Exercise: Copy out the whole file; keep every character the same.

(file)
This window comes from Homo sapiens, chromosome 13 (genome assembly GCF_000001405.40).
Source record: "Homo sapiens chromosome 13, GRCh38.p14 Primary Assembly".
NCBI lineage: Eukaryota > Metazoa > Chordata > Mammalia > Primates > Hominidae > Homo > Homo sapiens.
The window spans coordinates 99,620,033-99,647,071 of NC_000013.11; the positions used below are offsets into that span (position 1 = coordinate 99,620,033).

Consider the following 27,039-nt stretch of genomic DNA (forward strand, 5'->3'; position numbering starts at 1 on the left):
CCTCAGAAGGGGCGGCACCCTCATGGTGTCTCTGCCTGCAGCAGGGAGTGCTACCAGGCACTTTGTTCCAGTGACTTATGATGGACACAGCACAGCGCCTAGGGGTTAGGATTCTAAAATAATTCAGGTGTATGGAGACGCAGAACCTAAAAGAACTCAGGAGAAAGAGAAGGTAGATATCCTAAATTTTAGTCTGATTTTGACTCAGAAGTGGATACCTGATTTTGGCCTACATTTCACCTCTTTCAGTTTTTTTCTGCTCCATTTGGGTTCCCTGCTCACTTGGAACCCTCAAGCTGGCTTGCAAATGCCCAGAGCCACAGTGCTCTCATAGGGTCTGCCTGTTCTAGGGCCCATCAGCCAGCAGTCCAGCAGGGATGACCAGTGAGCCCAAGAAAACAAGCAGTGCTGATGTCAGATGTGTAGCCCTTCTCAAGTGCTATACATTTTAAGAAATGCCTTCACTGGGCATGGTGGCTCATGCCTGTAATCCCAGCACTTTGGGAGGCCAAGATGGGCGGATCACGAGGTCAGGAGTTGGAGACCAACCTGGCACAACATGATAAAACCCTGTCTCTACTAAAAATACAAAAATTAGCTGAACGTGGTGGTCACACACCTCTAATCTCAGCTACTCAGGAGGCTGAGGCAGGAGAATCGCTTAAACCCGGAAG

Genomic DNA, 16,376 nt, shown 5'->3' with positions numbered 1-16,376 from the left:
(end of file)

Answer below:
This window comes from Homo sapiens, chromosome 13 (genome assembly GCF_000001405.40).
Source record: "Homo sapiens chromosome 13, GRCh38.p14 Primary Assembly".
NCBI lineage: Eukaryota > Metazoa > Chordata > Mammalia > Primates > Hominidae > Homo > Homo sapiens.
The window spans coordinates 99,620,033-99,647,071 of NC_000013.11; the positions used below are offsets into that span (position 1 = coordinate 99,620,033).

Consider the following 27,039-nt stretch of genomic DNA (forward strand, 5'->3'; position numbering starts at 1 on the left):
CCTCAGAAGGGGCGGCACCCTCATGGTGTCTCTGCCTGCAGCAGGGAGTGCTACCAGGCACTTTGTTCCAGTGACTTATGATGGACACAGCACAGCGCCTAGGGGTTAGGATTCTAAAATAATTCAGGTGTATGGAGACGCAGAACCTAAAAGAACTCAGGAGAAAGAGAAGGTAGATATCCTAAATTTTAGTCTGATTTTGACTCAGAAGTGGATACCTGATTTTGGCCTACATTTCACCTCTTTCAGTTTTTTTCTGCTCCATTTGGGTTCCCTGCTCACTTGGAACCCTCAAGCTGGCTTGCAAATGCCCAGAGCCACAGTGCTCTCATAGGGTCTGCCTGTTCTAGGGCCCATCAGCCAGCAGTCCAGCAGGGATGACCAGTGAGCCCAAGAAAACAAGCAGTGCTGATGTCAGATGTGTAGCCCTTCTCAAGTGCTATACATTTTAAGAAATGCCTTCACTGGGCATGGTGGCTCATGCCTGTAATCCCAGCACTTTGGGAGGCCAAGATGGGCGGATCACGAGGTCAGGAGTTGGAGACCAACCTGGCACAACATGATAAAACCCTGTCTCTACTAAAAATACAAAAATTAGCTGAACGTGGTGGTCACACACCTCTAATCTCAGCTACTCAGGAGGCTGAGGCAGGAGAATCGCTTAAACCCGGAAG

Genomic DNA, 16,376 nt, shown 5'->3' with positions numbered 1-16,376 from the left: